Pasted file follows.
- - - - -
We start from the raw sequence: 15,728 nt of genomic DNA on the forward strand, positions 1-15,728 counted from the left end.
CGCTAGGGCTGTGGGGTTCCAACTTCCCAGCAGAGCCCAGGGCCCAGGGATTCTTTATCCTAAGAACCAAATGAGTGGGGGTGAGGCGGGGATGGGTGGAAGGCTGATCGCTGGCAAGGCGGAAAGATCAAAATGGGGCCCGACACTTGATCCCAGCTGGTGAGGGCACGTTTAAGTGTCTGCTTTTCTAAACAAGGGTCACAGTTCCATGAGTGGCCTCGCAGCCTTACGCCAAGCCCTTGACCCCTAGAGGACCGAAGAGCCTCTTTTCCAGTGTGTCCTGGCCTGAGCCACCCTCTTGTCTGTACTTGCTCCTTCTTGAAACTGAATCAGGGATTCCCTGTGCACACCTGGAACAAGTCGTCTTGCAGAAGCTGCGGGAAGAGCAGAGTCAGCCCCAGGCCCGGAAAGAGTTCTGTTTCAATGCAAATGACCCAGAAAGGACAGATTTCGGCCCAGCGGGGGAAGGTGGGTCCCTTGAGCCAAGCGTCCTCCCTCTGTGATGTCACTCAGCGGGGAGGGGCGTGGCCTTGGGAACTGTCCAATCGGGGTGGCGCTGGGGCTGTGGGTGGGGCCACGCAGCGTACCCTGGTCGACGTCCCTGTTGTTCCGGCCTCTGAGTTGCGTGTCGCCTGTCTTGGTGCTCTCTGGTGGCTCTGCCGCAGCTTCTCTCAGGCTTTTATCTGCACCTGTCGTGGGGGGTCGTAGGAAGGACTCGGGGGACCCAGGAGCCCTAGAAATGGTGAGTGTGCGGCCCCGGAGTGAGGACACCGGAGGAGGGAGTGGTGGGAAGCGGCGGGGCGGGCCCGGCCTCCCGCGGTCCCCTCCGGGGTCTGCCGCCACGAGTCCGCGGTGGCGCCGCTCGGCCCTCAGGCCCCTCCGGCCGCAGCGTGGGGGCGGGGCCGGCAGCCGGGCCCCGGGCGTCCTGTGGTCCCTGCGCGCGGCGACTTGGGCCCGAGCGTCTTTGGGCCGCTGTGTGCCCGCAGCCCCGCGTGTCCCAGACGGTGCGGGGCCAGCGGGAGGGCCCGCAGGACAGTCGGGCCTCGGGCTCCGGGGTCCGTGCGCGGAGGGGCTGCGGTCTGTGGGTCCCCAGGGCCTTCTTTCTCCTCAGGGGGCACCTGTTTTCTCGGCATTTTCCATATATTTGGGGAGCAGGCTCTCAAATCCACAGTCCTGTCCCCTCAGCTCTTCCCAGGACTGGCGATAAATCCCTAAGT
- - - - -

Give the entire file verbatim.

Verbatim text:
We start from the raw sequence: 15,728 nt of genomic DNA on the forward strand, positions 1-15,728 counted from the left end.
CGCTAGGGCTGTGGGGTTCCAACTTCCCAGCAGAGCCCAGGGCCCAGGGATTCTTTATCCTAAGAACCAAATGAGTGGGGGTGAGGCGGGGATGGGTGGAAGGCTGATCGCTGGCAAGGCGGAAAGATCAAAATGGGGCCCGACACTTGATCCCAGCTGGTGAGGGCACGTTTAAGTGTCTGCTTTTCTAAACAAGGGTCACAGTTCCATGAGTGGCCTCGCAGCCTTACGCCAAGCCCTTGACCCCTAGAGGACCGAAGAGCCTCTTTTCCAGTGTGTCCTGGCCTGAGCCACCCTCTTGTCTGTACTTGCTCCTTCTTGAAACTGAATCAGGGATTCCCTGTGCACACCTGGAACAAGTCGTCTTGCAGAAGCTGCGGGAAGAGCAGAGTCAGCCCCAGGCCCGGAAAGAGTTCTGTTTCAATGCAAATGACCCAGAAAGGACAGATTTCGGCCCAGCGGGGGAAGGTGGGTCCCTTGAGCCAAGCGTCCTCCCTCTGTGATGTCACTCAGCGGGGAGGGGCGTGGCCTTGGGAACTGTCCAATCGGGGTGGCGCTGGGGCTGTGGGTGGGGCCACGCAGCGTACCCTGGTCGACGTCCCTGTTGTTCCGGCCTCTGAGTTGCGTGTCGCCTGTCTTGGTGCTCTCTGGTGGCTCTGCCGCAGCTTCTCTCAGGCTTTTATCTGCACCTGTCGTGGGGGGTCGTAGGAAGGACTCGGGGGACCCAGGAGCCCTAGAAATGGTGAGTGTGCGGCCCCGGAGTGAGGACACCGGAGGAGGGAGTGGTGGGAAGCGGCGGGGCGGGCCCGGCCTCCCGCGGTCCCCTCCGGGGTCTGCCGCCACGAGTCCGCGGTGGCGCCGCTCGGCCCTCAGGCCCCTCCGGCCGCAGCGTGGGGGCGGGGCCGGCAGCCGGGCCCCGGGCGTCCTGTGGTCCCTGCGCGCGGCGACTTGGGCCCGAGCGTCTTTGGGCCGCTGTGTGCCCGCAGCCCCGCGTGTCCCAGACGGTGCGGGGCCAGCGGGAGGGCCCGCAGGACAGTCGGGCCTCGGGCTCCGGGGTCCGTGCGCGGAGGGGCTGCGGTCTGTGGGTCCCCAGGGCCTTCTTTCTCCTCAGGGGGCACCTGTTTTCTCGGCATTTTCCATATATTTGGGGAGCAGGCTCTCAAATCCACAGTCCTGTCCCCTCAGCTCTTCCCAGGACTGGCGATAAATCCCTAAGT